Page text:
What is Conflict Resolution?

Conflict resolution is relatively easy to define. A conflict is a serious disagreement powered by the idea that one has something to lose. The threat of loss is sometimes real. In many cases the threat of loss is a perception of  the parties and is powered by the emotional content of the disagreement, rather than being an actual threat of loss. Resolution describes the actions taken to end said such disagreements.

Conflict and its Resolution

In reality, conflict resolution is difficult. Conflict resolution is the sum of the knowledge and practices that allow a person to assertively and confidently deal with the conflicts they face and to avoid unnecessary conflicts. Some people seem to have these skills innately. Most of us, however, will have to put in some effort to master these skills.

Part of the difficulty lies in the fact that there are many possible responses to any given disagreement. Each response will lead to a unique outcome. Some responses will resolve the disagreement. Some responses will spark conflict. Other responses will create no change at all. Any response on the spectrum of good to bad can possibly lead to additional problems. So, how does one decide what to do?

There is some basic knowledge that enables people to make the right choices toward resolving conflict. The most important is self-awareness. Understanding what your interests are and what you are attempting to achieve will make it easier to navigate your disagreements without them spiraling into conflict. Knowledge of your competitor’s values and goals can also make it easier to achieve your aspirations.

Types of Conflict

It is important to understand that there are different types of conflict. Cognitive conflict, sometimes called task or team conflict, is about how something gets done. Primarily, it is conflict around ideas and processes and plans; things that participants might take seriously, but they do not take personally.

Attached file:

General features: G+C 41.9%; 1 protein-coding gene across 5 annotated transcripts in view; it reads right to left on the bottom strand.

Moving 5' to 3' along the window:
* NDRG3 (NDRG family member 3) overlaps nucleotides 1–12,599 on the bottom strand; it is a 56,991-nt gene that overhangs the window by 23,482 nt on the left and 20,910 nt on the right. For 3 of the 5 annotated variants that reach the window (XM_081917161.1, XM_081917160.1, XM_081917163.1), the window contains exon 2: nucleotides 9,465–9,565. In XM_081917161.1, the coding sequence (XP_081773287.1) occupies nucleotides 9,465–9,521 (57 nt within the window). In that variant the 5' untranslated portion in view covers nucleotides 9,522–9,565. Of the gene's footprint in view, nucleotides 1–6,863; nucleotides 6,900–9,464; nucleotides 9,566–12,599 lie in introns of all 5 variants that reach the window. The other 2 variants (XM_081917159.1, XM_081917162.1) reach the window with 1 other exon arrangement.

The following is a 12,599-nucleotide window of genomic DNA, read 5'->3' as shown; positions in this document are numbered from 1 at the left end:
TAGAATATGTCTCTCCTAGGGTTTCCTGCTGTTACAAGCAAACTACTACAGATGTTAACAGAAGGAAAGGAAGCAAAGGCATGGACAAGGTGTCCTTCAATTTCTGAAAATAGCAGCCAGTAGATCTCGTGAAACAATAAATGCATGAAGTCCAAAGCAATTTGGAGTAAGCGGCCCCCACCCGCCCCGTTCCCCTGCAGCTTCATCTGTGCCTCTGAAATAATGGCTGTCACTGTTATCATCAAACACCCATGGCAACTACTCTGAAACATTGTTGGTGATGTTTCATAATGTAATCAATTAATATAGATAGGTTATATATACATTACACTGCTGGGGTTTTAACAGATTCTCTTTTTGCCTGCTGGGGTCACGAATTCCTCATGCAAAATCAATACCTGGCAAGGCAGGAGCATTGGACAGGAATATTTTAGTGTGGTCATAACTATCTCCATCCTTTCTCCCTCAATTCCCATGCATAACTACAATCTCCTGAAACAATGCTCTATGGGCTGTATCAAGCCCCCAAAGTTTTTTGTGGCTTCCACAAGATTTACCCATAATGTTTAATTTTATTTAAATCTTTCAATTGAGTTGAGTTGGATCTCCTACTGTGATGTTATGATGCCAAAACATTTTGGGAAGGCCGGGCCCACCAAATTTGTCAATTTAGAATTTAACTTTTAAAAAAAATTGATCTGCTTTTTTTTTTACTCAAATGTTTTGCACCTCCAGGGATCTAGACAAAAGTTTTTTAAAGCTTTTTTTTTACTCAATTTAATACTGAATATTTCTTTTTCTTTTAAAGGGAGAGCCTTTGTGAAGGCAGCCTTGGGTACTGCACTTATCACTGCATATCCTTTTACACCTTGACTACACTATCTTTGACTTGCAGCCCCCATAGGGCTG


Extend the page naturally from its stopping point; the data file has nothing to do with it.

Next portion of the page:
Affective conflict is a conflict where a person’s emotions get involved in resolving, or not, the conflict. In affective conflict people are taking the conflict personally and attacking each other rather than the problem. As a result, they often lose sight of how the conflict got started. People definitely lose sight of their own interests when caught up in this type of conflict.

I could list business, social, and personal as types of conflict. In my opinion, these are not types of conflict as much as they are the milieu, or context, of the conflict. These help define the stakes of the conflict. The primary difference between business, social, and personal conflicts are the scope and scale; the number of people affected, how they are affected, and how much it costs to resolve, or not resolve, the problem. The cost of conflict to people and organizations is time and money spent, loss of opportunities, and damage to relationships.

Purposes of Conflict Resolution

There are two main purposes to conflict resolution. The first is to avoid turning disagreement into conflict where and when possible. Second, to attempt to resolve conflicts with a minimum of damage to all parties involved. I use the word attempt because not all conflicts are resolvable. With knowledge of yourself and your goals, along with vigilance against getting emotional about your disagreements, you can learn to assertively, confidently, and effectively navigate your conflicts.

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